Ankylosing Spondylitis (AS)

What is AS?

Ankylosing spondylitis (AS) Spondylitis is when there is inflammation between the different joints in your spine.

As the inflammation calms down, calcium deposits are left behind between the

bone which make up your spine (vertebrae). The calcium hardened and turns

into bone and reduces the space between each vertebrae making you less

flexible. In the long term the calcium deposits build up making even more

bone and as a result vertebrae link up and fuse with other bones next to

them. This is called ankylosis and is the something that can be seen on

X-Rays.

Ankylosing spondylitis usually starts between the lower back and pelvis. As

AS progresses it can spread up towards your neck. It also has been known to

affect other areas of the body including other joints in the arms and legs

and also can cause eye problems.

What are the symptoms of Everyone’s symptoms are slightly different. Some people may hardly notice

anything is different. If your symptoms are on the more severe side it can

have a big affect on doing normal daily activities.

Spotting the Symptoms of Ankylosing spondylitis

Early signs and related conditions to look out for in ankylosing

spondylitis:

Early morning pain and stiffness around the low back which gradually eases

throughout the day or is helped with exercise.

Pain where the base of your spine meets your pelvis. The condition is often

mistaken here for simple back ache. Pain and stiffness for more than 30

minutes in the mornings helps differentiate from ankylosing spondylitis

Symptoms may occur after you’ve rested or may wake you up in the night.

Pain in the shoulder, neck, thigh or hip pain, which is often worse after

not moving for a prolonged period of time, for example if you work at a

desk, and can be bad at night. Some people also have pain, stiffness and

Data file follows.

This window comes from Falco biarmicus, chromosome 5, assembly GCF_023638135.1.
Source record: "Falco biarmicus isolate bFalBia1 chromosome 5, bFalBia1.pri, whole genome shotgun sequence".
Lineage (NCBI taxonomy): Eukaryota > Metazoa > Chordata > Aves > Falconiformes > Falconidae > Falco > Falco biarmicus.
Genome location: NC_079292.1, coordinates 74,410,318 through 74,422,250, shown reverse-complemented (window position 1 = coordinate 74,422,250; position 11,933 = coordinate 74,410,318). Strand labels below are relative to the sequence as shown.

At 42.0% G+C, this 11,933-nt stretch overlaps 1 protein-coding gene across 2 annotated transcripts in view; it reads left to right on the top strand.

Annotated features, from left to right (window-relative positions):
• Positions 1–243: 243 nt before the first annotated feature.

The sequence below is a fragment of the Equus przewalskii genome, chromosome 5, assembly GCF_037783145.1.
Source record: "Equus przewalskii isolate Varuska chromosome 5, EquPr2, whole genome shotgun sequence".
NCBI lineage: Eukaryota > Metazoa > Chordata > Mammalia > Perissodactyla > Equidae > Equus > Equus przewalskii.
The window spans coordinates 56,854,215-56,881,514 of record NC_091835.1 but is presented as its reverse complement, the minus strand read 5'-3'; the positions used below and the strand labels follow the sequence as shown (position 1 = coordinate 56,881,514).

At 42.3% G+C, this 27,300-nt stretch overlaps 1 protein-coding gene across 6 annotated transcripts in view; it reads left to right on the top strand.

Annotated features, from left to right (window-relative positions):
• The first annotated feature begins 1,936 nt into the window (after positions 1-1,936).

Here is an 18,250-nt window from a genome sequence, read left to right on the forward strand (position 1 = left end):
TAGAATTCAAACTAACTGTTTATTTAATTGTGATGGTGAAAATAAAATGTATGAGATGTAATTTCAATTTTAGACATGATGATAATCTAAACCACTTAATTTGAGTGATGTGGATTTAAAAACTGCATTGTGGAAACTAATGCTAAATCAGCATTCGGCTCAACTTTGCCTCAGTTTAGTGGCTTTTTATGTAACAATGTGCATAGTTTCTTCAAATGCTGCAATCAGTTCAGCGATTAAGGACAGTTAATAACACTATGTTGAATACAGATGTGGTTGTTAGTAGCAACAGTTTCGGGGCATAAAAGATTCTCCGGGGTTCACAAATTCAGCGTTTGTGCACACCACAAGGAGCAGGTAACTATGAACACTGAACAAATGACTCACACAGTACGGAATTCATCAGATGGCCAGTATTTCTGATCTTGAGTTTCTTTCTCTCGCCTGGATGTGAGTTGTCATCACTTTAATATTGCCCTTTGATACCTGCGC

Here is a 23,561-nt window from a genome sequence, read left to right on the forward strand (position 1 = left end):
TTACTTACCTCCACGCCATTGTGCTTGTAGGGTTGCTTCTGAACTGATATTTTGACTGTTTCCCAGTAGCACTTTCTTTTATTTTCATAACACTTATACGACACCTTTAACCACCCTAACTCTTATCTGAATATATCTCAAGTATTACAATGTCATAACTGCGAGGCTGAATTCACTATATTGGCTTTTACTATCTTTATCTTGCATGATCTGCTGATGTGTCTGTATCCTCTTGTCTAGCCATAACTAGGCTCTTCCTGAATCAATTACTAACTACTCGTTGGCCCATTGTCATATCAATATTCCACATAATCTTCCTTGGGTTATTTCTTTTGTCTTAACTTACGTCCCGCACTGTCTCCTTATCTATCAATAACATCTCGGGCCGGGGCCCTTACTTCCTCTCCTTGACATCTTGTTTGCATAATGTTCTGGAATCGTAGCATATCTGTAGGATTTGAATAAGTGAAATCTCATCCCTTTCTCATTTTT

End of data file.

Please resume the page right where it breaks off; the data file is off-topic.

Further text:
swelling in their knees, ankles, or in their hands and feet. Some people,

especially in the young and teenagers, the initial signs may be in the hip

or knee rather than the back.

Other possible and related symptoms include:

Plantar fasciitis.

chest pain that comes on gradually.. Caused from stiffening of the Thoracic

region of your spine and you may feel short of breath after even gentle

activity.

Red (bloodshot), watery and painful eyes cause from inflammation.(If you

have this symptom, it’s important to get medical help.

Those with ankylosing spondylitis can develop bowel disorders known as

inflammatory bowel disease (IBD) or colitis.

Who gets ankylosing spondylitis (AS)?

It’s thought that ankylosing spondylitis generally affects more men than

women, it’s possible this could be a result of women being undiagnosed in

the past. It is known that AS often starts in your late teens or 20s with

the average age of 24.

A genetic link can play a part. Genes you inherit from your parents may make

you more pre-disposed to develop AS, but the condition isn’t directly passed

on.

Most people with ankylosing spondylitis have a gene called HLA-B27, which

can be detected by a blood test. This gene isn’t the cause of ankylosing

spondylitis but it does contribute to it. Having this gene doesn’t mean

you’ll definitely get AS, and the blood test isn’t very useful in diagnosing

the condition. Usually physical presentation which can be assessed by a

Doctor or physiotherapist, combined with further scans, helps correctly

diagnose the condition.

Article Courtesy of John Doyle at Synergy Physio